The Dichotomous Thinking Right/Wrong Trap
What is dichotomous thinking?
Dichotomous thinking is black-or-white, all-or-nothing thinking. “Di” means two. With dichotomous thinking, there are only two options.
It is not a very real way of viewing the world. Most things in reality have more than two options. Most situations have a whole continuum of possibilities between the two polar opposites.
Dichotomous thinking vs. Paradoxical thinking
Dichotomous thinking is either-or thinking.
Paradoxical thinking is and thinking—everything is some of this and some of that.
Even if we take black and white as the epitome of dichotomous thinking, most of what we label black and white isn’t 100% black or 100% white. Most of what we call black and white would actually fall somewhere within the continuum that represents the mixture of each. And there is the whole grey scale in between that is the combination of different degrees of black and white.
Dichotomous thinking creates many mind traps.
One of dichotomous thinking mind traps is that it only allows for a right and a wrong.
Dichotomous thinking can create excruciating fear and anxiety anytime there is a decision to be made because of a belief that there is only an absolutely right direction to go in and everything else would take you in an absolutely wrong direction.
When you think everything only has 2 possible decision outcomes—one of them “right” and the other “wrong”—you can get totally stalled out with any decision. What to have for dinner can become overwhelmingly uncomfortable if there is a “right” choice and everything else is “wrong”.
It’s like the scene in the Indiana Jones movie when he has to choose the “right” chalice to drink from. Choosing wisely was life and death. In the movie, there was only one right choice. He had to calculate and analyze the information at hand in order to make the right choice.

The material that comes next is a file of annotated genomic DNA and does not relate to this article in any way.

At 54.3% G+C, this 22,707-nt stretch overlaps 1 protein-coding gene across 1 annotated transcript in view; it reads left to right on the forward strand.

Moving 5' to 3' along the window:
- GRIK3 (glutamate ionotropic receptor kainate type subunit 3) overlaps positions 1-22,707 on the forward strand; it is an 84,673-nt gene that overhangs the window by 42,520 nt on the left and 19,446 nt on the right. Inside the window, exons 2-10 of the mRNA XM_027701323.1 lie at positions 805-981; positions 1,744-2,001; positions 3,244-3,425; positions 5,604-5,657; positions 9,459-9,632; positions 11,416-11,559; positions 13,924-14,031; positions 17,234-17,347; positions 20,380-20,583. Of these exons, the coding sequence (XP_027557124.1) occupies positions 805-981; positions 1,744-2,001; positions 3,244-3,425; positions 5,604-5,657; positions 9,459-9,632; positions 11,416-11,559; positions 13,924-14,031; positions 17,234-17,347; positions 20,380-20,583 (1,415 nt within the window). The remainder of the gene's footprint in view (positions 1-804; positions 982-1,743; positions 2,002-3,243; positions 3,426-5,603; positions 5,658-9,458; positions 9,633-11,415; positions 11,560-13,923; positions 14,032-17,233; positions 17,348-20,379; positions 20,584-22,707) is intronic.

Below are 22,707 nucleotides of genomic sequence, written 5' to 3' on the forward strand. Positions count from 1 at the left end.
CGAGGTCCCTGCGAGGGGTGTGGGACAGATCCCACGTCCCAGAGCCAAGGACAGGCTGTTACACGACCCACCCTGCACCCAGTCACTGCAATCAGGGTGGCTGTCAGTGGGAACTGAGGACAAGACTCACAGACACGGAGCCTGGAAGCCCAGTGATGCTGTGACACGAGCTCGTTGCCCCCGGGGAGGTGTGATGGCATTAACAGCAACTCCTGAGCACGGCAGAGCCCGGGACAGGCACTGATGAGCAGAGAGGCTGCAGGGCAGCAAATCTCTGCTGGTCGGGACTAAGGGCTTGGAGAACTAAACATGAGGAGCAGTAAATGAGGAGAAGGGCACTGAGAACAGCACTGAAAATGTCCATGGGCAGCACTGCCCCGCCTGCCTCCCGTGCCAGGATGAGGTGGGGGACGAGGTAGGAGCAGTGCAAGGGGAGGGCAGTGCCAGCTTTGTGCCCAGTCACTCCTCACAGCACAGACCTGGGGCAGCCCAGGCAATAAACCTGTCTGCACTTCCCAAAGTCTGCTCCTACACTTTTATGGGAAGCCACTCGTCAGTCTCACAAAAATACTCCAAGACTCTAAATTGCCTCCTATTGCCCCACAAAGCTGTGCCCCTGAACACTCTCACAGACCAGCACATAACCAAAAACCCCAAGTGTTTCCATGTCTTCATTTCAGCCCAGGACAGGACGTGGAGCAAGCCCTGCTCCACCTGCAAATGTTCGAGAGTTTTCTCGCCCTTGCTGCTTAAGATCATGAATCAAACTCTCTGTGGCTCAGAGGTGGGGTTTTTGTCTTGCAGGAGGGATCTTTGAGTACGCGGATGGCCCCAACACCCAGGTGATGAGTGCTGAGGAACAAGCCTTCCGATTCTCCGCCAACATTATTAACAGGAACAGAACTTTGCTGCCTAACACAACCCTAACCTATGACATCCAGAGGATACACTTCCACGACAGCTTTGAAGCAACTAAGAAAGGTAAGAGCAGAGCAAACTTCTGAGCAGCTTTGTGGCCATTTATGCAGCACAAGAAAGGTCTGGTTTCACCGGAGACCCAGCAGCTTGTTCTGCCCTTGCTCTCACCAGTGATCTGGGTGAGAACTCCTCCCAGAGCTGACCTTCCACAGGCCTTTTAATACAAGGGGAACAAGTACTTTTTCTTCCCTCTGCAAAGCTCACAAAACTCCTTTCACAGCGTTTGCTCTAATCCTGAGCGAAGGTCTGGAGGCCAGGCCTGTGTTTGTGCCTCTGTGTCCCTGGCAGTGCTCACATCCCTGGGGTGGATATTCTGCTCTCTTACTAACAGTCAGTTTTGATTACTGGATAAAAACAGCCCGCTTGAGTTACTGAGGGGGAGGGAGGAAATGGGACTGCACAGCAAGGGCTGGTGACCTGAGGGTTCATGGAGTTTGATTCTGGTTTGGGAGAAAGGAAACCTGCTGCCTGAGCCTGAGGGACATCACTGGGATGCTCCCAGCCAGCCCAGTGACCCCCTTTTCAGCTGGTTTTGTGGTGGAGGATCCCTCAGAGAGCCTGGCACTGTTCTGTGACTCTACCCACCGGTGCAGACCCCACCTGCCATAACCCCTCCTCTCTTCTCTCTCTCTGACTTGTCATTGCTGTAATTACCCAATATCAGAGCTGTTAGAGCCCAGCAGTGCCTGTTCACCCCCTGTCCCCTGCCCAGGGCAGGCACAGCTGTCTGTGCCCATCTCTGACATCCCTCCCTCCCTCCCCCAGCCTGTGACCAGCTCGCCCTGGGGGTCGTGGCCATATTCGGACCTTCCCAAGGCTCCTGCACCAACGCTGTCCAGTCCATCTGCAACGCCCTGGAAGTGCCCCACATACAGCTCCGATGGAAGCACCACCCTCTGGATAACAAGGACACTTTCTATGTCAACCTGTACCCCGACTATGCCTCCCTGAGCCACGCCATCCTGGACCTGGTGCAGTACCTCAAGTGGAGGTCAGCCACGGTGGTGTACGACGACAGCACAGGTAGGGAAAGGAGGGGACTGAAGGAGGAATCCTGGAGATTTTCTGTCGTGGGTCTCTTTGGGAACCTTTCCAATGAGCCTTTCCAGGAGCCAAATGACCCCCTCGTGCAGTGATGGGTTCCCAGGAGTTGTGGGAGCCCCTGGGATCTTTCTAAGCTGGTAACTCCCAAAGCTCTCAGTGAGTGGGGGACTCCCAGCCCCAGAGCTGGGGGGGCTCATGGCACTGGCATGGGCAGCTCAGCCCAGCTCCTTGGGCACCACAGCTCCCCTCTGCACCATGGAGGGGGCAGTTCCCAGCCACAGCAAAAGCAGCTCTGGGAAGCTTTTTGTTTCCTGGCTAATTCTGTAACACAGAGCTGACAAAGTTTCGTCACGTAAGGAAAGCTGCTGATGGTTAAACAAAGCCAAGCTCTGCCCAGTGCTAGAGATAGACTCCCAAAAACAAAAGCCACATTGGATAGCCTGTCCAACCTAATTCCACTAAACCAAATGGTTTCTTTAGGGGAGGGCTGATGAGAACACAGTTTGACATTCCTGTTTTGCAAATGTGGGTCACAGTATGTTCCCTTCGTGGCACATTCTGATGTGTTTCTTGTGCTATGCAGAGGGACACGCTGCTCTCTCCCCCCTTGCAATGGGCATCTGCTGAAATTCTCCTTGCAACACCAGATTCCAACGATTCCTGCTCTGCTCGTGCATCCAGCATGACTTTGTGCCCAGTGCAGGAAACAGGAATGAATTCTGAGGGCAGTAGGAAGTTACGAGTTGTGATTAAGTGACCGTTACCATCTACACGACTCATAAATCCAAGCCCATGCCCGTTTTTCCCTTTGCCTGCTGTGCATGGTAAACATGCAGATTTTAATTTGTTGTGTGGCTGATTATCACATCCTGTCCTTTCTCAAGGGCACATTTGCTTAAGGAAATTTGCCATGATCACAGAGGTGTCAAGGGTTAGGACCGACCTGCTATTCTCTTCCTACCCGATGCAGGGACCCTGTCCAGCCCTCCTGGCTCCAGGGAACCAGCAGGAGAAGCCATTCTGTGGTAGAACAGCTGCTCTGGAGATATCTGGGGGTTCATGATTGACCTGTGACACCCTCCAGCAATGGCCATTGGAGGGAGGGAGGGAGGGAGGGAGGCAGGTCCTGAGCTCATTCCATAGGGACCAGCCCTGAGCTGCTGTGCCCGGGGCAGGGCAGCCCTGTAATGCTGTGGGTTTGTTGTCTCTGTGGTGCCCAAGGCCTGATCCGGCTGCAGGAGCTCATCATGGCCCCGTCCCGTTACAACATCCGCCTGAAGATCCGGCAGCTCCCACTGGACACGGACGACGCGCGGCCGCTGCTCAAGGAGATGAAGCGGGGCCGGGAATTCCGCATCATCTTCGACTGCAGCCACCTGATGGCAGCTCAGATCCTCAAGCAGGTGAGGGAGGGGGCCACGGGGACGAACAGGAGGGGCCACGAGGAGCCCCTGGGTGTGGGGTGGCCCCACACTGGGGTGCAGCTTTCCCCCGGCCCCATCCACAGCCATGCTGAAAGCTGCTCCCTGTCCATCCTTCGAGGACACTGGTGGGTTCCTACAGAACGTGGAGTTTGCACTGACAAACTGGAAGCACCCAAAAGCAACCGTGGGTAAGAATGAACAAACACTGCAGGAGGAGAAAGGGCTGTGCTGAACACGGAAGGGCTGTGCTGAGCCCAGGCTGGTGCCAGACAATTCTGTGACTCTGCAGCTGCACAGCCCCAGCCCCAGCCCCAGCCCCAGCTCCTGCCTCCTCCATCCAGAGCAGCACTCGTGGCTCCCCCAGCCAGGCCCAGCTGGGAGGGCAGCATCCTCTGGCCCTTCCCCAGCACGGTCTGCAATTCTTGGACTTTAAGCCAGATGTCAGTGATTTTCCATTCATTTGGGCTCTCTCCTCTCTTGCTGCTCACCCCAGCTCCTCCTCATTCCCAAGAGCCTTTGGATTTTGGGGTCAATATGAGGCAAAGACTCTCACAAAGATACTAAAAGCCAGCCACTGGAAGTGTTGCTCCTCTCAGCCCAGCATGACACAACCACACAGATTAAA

But, very little in the non-fantasy real world is life and death. Most things have elements of good and bad, and multiple paths on the other side of any decision.
The fear of making the “wrong” choice can have many negative repercussions:
- If everything feels like life and death, you’ll be constantly triggering the adrenalin rush and subsequent drain of fight, flight, or freeze.
- You leave decisions up to other people. (This has lots of downsides including that those people can get tired of having to carry the weight of all the decision-making.)
- Your mind keeps going around in circles of awful outcomes.
- You can’t sleep because of dwelling on looming decisions.
- You procrastinate with situations that require choices.
- You keep making the decision of no decision.
- You don’t take risks. (And the simplest of things can end up feeling like a big risk.)
Debunking the Dichotomous Thinking Right/Wrong Trap
Let’s say that you have to decide where to go to college and you notice that you are worrying that you will either:
a) pick the right college and degree leading to happiness and success, or
b) make the wrong choice and be doomed.
What possible results could actually be between those 2 options? Is there a c), d), e) . . .?
Some other possibilities:
c) you make the best calculated choice given the information and experience you currently have, and you make the best of your choice whatever it is,
d) you make the best calculated choice given the information and experience you currently have, and make another choice if it isn’t working out,
e) any number of college choices could still lead to the same end result just from different directions,
f) it doesn’t matter which college, what really matters is how you apply yourself to your studies,
g) it doesn’t matter which college, what really matters is getting the degree,
h) . . .
I’m not advocating taking such a big decision lightly. It’s important to take your time and weigh pros and cons. I’m just suggesting that you give yourself a break from the pressure of “There is one right decision and everything else is wrong.”
Overcoming right/Wrong Dichotomous Thinking -- Exercise
Notice when it scares you to make a relatively minor decision because you fear not making the one and only right decision.
Ask yourself if you can see options other than there is one right decision and everything else leads to doom and gloom.
Push yourself to make a decision so that you stretch your decision making muscles and get more OK with the concept that there are many possible outcomes and it’s really OK.
- Ann Silvers